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Science changes our understanding of the universe all the time. We move from vacuum tubes to integrated circuits to quantum computers. Hypotheses are proposed and then tested. But for the last hundred years or more, there's been an important assumption that all scientists share: there's nothing different about one patch of space compared to another patch of space. There are certain physical constants that should always be the same no matter where you measure them: Earth, Mars, Alpha Centauri, or the Andromeda galaxy. We call these values the fundamental constants, and they include things like: the speed of light, pi, the value of an electron's charge, the Planck constant, and the electrical permittivity of free space. So far that's always been a sound assumption. We can't measure things on Betelgeuse yet, but measurements taken on different places on and near Earth, and at different times, have so far always come out the same. In the last fifteen years however, some intriguing evidence has come to light that may end up undermining that assumption and changing a lot about how we understand the universe.
Most science fiction writers tend to play in the sort of standard constants-are-constant universe that we all grew up in. They may have a 'warp drive' powered by unobtanium, but the speed of light that is being broken is probably always assumed to be 299,792,458 meters per second (in a vacuum), everywhere and everywhen. Still, a few authors have considered a universe in which the laws of physics change from region to region. Vernor Vinge's A Fire Upon the Deep may be the most famous example of this, where physics as we know it is a by-product of being in a 'Slow Zone' — in other zones superluminal travel is possible, as well as other highly advanced technologies. Alastair Reynolds does something similar on a more local scale in Terminal World, where the ancient remains of some sort of starport projects a field that divides up local space into advanced regions, where AI and high-tech are possible, devolving down to less advanced regions, finally degenerating into Horse Town, where nothing more complicated than a flour mill is possible.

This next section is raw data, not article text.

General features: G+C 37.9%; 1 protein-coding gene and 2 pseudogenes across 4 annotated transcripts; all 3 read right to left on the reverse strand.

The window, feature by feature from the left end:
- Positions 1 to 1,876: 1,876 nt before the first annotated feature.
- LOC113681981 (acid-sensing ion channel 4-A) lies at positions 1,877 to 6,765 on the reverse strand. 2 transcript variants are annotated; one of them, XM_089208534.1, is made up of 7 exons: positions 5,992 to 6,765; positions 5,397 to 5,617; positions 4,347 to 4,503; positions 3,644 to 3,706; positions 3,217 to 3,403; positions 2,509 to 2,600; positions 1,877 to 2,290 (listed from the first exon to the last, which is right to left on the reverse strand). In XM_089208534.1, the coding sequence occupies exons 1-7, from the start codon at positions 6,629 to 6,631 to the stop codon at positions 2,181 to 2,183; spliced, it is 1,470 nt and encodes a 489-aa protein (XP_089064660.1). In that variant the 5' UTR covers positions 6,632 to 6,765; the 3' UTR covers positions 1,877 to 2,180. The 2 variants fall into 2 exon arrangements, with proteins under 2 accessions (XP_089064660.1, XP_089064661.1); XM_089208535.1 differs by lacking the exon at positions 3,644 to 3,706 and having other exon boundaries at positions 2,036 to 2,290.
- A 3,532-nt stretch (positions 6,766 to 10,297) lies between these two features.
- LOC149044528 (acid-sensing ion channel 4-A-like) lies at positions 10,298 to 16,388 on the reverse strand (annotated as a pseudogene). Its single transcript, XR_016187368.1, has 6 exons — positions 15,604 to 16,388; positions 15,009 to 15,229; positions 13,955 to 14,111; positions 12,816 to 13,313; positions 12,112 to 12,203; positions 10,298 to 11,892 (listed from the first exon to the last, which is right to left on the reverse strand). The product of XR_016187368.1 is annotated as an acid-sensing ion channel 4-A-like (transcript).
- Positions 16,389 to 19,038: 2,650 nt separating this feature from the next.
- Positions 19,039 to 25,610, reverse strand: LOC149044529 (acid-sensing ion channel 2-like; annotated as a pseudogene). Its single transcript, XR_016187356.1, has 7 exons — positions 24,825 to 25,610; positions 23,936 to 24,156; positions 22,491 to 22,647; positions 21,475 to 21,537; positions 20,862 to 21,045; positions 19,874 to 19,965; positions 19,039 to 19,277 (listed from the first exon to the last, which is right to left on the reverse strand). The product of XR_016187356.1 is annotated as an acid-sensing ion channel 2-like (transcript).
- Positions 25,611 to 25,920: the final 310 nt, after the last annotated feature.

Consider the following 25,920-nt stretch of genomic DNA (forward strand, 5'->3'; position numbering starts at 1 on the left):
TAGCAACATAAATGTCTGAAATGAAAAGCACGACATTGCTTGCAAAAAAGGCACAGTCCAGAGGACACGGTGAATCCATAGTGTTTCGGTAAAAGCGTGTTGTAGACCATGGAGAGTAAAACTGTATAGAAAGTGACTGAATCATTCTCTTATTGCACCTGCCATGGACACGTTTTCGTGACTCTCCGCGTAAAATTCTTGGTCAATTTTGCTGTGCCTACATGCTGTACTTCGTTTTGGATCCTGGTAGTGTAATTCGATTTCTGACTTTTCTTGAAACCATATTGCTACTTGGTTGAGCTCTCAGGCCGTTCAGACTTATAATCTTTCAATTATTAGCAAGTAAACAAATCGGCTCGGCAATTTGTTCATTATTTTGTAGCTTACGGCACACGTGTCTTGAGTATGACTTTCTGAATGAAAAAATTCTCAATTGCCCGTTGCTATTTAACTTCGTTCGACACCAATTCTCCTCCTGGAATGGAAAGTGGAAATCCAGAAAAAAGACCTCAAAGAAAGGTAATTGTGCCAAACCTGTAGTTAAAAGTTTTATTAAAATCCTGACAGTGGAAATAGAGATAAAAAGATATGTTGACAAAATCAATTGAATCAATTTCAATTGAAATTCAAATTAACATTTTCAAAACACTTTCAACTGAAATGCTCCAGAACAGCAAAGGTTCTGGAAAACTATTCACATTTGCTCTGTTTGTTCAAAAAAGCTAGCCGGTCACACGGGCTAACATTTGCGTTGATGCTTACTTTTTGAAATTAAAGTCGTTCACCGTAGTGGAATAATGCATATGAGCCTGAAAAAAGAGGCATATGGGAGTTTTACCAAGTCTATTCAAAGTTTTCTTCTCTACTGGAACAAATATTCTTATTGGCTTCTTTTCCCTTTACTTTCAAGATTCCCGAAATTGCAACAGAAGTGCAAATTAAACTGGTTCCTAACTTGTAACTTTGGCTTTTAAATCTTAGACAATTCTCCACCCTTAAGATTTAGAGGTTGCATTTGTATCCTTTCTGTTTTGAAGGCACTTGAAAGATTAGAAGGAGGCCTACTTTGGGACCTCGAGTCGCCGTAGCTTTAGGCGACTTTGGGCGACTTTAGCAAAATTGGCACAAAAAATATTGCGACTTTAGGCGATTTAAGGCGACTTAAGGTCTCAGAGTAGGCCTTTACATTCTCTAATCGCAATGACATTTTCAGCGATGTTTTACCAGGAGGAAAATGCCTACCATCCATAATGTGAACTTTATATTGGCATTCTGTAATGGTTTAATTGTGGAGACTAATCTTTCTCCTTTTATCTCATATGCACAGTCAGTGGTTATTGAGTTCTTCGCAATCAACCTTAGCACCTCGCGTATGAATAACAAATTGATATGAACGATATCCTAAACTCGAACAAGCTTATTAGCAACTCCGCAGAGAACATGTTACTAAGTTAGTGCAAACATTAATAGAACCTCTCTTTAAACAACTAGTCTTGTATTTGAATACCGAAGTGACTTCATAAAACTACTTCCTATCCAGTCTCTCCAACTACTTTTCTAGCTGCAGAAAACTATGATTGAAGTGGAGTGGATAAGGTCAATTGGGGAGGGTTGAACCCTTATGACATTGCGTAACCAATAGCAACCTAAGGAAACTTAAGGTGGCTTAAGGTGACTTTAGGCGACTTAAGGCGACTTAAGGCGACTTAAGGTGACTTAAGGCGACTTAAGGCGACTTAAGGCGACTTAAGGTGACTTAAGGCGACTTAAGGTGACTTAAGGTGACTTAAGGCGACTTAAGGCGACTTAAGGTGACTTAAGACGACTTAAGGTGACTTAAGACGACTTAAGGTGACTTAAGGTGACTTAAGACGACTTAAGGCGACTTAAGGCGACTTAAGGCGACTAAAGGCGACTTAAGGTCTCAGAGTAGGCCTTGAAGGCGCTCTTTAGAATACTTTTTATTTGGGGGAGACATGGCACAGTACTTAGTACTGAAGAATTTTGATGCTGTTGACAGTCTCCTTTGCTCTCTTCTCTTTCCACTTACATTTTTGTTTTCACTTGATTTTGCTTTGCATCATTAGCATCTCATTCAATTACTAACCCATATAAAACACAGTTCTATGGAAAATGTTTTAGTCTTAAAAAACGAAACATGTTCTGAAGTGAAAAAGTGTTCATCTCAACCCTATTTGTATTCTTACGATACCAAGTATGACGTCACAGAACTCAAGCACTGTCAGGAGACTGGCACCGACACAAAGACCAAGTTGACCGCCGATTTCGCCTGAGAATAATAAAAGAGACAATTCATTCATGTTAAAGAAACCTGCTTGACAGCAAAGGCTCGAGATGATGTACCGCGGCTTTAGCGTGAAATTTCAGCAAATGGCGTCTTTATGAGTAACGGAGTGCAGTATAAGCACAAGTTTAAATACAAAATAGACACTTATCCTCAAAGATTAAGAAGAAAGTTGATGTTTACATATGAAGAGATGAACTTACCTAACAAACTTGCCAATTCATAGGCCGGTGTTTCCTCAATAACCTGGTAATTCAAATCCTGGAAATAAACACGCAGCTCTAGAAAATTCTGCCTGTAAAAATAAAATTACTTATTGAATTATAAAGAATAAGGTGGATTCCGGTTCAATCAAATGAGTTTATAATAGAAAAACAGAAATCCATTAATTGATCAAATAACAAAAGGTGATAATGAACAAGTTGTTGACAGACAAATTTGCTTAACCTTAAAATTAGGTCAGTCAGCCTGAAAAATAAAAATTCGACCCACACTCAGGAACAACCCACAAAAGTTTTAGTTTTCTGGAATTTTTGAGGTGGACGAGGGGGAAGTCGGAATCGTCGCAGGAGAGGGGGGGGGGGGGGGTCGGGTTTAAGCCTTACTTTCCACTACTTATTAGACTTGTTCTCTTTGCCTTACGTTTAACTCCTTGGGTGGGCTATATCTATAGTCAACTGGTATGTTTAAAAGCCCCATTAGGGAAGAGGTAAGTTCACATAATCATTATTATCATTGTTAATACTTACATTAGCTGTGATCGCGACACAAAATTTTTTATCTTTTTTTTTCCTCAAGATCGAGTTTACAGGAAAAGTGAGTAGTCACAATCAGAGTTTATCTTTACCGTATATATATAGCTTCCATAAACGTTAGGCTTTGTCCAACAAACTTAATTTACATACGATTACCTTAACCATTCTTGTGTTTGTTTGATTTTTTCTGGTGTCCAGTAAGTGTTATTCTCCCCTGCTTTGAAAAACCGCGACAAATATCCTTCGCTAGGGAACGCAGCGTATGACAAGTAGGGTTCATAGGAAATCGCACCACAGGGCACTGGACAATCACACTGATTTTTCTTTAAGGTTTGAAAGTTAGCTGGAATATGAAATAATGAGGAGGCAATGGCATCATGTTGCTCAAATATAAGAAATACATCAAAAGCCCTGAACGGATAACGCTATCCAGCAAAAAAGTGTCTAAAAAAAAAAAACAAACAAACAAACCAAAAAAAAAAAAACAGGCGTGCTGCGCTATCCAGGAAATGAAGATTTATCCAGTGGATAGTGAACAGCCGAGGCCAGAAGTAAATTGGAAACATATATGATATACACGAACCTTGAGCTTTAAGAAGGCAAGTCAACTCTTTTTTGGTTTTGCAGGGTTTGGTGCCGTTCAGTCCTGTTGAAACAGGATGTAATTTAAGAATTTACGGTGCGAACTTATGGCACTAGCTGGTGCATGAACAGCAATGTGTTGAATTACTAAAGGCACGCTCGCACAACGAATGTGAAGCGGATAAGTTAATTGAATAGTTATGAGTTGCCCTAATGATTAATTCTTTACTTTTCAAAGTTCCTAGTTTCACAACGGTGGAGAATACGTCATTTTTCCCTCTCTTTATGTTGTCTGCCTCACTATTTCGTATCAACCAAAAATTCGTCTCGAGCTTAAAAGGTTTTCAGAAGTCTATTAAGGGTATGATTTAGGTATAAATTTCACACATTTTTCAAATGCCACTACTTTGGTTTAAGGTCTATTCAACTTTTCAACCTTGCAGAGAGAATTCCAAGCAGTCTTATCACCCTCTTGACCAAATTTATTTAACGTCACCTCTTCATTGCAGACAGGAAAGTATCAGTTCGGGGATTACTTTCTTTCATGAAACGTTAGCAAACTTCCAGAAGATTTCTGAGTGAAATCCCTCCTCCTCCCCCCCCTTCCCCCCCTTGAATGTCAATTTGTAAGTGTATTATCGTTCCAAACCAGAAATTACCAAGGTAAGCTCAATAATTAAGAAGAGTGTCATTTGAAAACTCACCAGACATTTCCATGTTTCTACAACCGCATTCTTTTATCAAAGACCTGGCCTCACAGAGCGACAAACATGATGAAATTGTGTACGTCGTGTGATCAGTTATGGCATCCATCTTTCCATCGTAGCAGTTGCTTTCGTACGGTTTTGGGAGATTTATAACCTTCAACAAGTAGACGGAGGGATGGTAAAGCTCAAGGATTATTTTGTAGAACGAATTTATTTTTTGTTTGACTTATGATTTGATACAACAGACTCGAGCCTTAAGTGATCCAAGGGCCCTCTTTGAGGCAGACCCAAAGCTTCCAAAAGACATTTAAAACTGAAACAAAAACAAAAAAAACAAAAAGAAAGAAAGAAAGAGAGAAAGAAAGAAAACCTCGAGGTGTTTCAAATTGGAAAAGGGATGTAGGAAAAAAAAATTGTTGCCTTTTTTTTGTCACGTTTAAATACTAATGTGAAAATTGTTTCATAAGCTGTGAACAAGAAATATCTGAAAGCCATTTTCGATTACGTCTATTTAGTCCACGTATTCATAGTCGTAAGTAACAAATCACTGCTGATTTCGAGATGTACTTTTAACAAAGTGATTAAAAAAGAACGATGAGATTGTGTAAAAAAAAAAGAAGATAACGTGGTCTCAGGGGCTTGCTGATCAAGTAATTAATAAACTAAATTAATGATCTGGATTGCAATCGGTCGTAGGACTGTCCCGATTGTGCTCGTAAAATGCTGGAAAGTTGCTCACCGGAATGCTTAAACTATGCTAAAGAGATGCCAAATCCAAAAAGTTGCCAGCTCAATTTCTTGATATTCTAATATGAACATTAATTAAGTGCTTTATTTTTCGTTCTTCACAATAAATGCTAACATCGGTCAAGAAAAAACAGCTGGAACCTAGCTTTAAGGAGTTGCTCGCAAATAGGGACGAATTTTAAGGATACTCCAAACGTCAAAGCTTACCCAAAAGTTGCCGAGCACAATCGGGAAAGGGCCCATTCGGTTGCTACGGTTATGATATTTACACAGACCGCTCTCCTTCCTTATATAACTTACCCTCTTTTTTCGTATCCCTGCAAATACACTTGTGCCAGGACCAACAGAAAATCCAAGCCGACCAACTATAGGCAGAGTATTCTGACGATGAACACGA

In Greg Bear's Eon it's an alien artifact that has people traveling from one set of multiverse physics to the next; I've always remembered fondly the 'fundamental constants meter' that one character developed to let them know when pi or the gravitational constant might have changed. Greg Egan, as one might expect, has played with this concept several times: mathematically in short stories "Luminous" and "Dark Integers"; on the quantum scale in Schild's Ladder; and most elaborately in the forthcoming Clockwork Rocket, kicking off a trilogy set in a universe where the speed of light is not constant thanks to one sign change in the equations governing relativity. These are all interesting thought-experiments, and more often than not make for some interesting story settings. And until recently there's been no good reason to think of them as any more reflective of our universe's structure than your average secondary world fantasy setting.
Now, however, we have some fascinating astronomical and terrestrial evidence, and there is a possibility that a particular fundamental constant of the universe, one labeled alpha, might be variable over time and space. One thing I love about this story is how it highlights the amazing flexibility of our understanding of the universe, as well as the small-c conservative nature of the scientific method. The evidence we have is intriguing, and theoretical physicists have already been examining our models of the universe to see what impacts a variable alpha would have. However, no one is claiming that the final answers are in yet — the wheels of physics move even slower than those of justice, but they do gratifyingly keep moving.
Alpha, the main suspect here, is called the "fine structure constant." It is a number made up of other fundamental numbers. If you combine such values as the charge of an electron, the Plank constant, the speed of light, the electric permittivity of free space, and pi, all together, you get a unitless number that we call alpha. It's valuable since it will be the same no matter what unit system you use to measure its components (i.e. whether you measure distances in kilometers or miles).